George W. Bush more like T. Roosevelt as opposed to Taft and Wilson Essay
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President George W. Bush’s post September 11th policy certainly shows great resemblances to President Theodore Roosevelt’s foreign policy more than that of Taft or Wilson. Roosevelt had a more stern policy, encouraging the forceful defense of the nation and the spreading of democracy and Christian ideals to less fortunate countries. This was very much so a direct correlation to what Bush tried to do Taft’s policy emphasized economic ideals in that he argued the US should lend out money and help countries elevate their economic status in order for the promotion of peace and prosperity throughout the world.
Wilson’s policy emphasized morality, and the “nice guy” standpoint of how the US should carry out obligations. Consequently, President George Bush’s policy is a better reflection of President Theodore Roosevelt’s policy more than Taft’s or Wilson’s policy because of the military and political ideals that the two policies share.
President Bush’s post September 11 policy reflects Roosevelt’s is because of the swift, stern actions that Bush’s administration took after the attacks on the nation.
As Bush sent the troops over to Iraq quickly and in great numbers, the administration sent a candid and stern message. The United States would not stand for an attack on its soil, and those who did so would receive grave punishment for their actions. This message echoes the morals behind the “big Stick” policy. Just as Theodore Roosevelt once said, “Speak softly and carry a big stick.” Theodore Roosevelt believed that power was an important and unavoidable thing in foreign affairs.
He also noted in his addition to the Monroe Doctrine (called the Roosevelt Corollary) that if any nation in the Western Hemisphere appeared in a political or fiscal situation that would allow for European control, the US should intervene. With an imperialistic outlook on the world, Roosevelt made the US a nation that constantly intervened and helped Latin American countries avoid European interference in the Western Hemisphere. Examples of this lie in Theodore Roosevelt actions when he made Cuba a protectorate, took Guam and Puerto Rico, as well as when he ventured out and involved the United States in the counterinsurgency of the Philippines all in order to fortify the existence of democracy and Christianity and help the individuals of the nations govern themselves.
These ideals and policies were mirrored in Bush’s actions when the US troops inhabited the Middle East, and the Bush administration took it upon itself to take advantage of their occupancy of the lands by spreading its ideals of democracy and ‘correct’ political procedures. By doing this, the Bush Administration had essentially identified these locations in the Middle East as lesser fortunate nations, deemed themselves fit to help these regions, and force their ‘help’ past the governments of the regions and to the people. This decision and series of actions greatly resembles the actions and opinions of Roosevelt’s Corollary.
Taft’s policy by contrast, was more of the United States venturing out to foreign land allowing for each foreign nation’s gradual acquiring of political and economic power through US investment in the countries’ infrastructures, which has little to do with Bush’s initial choice to attack the Middle East after September 11. Taft used “Dollar Diplomacy,” instead of military force. He wanted control and to aid businessmen in the US, and was in strong favor of solving problems via economic means rather than militarily.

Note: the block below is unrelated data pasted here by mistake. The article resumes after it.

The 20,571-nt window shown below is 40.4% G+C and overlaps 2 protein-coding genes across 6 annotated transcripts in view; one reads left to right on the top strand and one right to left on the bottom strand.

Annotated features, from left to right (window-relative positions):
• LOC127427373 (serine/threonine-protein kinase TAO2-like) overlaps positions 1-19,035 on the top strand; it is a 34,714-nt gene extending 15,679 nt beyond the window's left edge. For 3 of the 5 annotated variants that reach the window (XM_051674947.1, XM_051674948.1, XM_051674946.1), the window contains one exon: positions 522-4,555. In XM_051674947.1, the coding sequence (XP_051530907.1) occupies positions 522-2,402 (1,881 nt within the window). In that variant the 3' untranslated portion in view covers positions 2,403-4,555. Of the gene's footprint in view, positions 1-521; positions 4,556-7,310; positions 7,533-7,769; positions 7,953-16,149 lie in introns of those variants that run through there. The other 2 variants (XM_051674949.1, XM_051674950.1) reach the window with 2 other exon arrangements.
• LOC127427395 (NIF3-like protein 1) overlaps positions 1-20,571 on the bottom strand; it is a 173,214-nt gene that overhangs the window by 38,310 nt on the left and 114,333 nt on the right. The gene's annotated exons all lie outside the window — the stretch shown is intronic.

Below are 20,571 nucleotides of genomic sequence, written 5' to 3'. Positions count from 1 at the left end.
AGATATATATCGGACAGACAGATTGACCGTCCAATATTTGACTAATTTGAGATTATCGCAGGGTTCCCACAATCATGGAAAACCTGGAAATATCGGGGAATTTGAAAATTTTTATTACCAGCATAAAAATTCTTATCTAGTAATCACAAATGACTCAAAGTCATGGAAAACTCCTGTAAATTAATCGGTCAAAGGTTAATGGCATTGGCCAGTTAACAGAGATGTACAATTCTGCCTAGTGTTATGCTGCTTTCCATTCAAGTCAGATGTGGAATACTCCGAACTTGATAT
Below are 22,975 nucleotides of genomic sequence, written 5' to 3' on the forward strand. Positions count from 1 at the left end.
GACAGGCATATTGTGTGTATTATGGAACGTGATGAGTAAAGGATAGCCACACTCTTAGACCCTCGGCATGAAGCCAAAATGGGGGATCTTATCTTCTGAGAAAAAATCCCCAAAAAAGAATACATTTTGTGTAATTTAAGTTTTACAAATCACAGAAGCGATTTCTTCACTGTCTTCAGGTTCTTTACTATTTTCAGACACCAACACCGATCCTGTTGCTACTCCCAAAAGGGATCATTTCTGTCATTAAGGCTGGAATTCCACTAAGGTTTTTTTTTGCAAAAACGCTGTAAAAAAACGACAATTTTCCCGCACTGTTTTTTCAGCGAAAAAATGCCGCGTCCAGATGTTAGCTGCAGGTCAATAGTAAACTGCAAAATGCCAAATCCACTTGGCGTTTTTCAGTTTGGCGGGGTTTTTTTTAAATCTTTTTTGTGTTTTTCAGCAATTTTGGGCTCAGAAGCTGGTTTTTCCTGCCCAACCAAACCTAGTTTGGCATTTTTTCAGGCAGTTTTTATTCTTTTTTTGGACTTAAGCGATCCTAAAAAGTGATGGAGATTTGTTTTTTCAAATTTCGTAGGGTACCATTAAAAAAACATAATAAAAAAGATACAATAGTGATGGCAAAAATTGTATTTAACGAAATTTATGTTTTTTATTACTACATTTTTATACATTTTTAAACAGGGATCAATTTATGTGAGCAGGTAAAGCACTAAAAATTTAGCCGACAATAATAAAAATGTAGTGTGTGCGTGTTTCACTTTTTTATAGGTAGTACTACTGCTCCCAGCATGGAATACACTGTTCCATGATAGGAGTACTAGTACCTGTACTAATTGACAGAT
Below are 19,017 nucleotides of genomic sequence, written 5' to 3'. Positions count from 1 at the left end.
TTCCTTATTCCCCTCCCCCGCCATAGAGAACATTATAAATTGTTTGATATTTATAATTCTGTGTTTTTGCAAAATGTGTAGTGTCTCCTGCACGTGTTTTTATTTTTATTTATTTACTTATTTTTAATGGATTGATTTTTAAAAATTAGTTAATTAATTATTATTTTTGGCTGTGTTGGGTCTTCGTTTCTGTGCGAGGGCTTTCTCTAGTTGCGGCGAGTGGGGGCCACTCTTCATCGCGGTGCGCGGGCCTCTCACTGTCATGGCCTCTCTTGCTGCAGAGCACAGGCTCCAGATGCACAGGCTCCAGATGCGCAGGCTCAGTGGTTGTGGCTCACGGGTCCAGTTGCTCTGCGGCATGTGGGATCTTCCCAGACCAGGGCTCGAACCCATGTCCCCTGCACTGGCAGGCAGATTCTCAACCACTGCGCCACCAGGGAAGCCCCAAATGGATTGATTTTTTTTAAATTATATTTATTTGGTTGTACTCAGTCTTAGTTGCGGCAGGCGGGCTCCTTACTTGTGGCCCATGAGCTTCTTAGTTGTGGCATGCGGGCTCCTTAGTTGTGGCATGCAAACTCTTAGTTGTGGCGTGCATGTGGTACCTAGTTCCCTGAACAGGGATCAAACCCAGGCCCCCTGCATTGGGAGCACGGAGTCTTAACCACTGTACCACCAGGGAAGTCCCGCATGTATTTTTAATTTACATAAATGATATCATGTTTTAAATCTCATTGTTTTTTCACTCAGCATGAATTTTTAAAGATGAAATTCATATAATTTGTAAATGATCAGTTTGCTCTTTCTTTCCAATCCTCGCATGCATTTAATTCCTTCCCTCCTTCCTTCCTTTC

He saw his policy as humanitarian, for stabilization improved the living scale and conditions. For instance, in Nicaragua during 1912, the government would default on its debts, which might mean European intervention. The US offered to loan money (by private men) if the US could have some supervision over Nicaraguan finances. Bush’s post September 11 policy does not mirror this because he was in favor of military force and making it known militarily that the US could not be attacked without grave punishment.
Wilson however based his policy on Morality. Bush’s post September 11th policy did not wholly reflect Wilson’s policy because Wilson’s Missionary policy aimed more in the direction of seeking peace and prosperity by means of creating pathways for institutions to branch out globally while Bush’s aim after the September 11 attacks was to retaliate forcefully and brutally (neither of which was peaceful). For instance, when the Japanese attempted, in the notorious Twenty-one Demands (1915), to reduce China almost to the status of a Japanese protectorate, he persuaded them to modify their conditions slightly. The ‘Twenty-One Demands’ required that China immediately cease its leasing of territory to foreign powers and to ascent to Japanese control over Manchuria and Shandong (Shantung) among other demands. Such persuasion as opposed to attack and forcefully making the US point reveals the difference between Bush’s and Wilson’s policy.
Consequently, it is evident that President Bush’s post September 11 policy best resembles Roosevelt’s “big stick” diplomacy. Roosevelt’s policy was based on pragmatism as well as the idea of the nation’s obligatory retaliation to threats and attacks on the nation’s soil. His belief in the United States’ obligation to help foreign nations in need of political/military assistance is also a part of his policy. After the September 11th attacks, each of these ideals was echoed in President George W. Bush’s new foreign policy in that he reacted to the tragedy through military retaliation and force. Additionally once occupying the lands, the Bush administration chose to assist the Iraqi people and help them acquire the democratic ideals the US holds so dearly.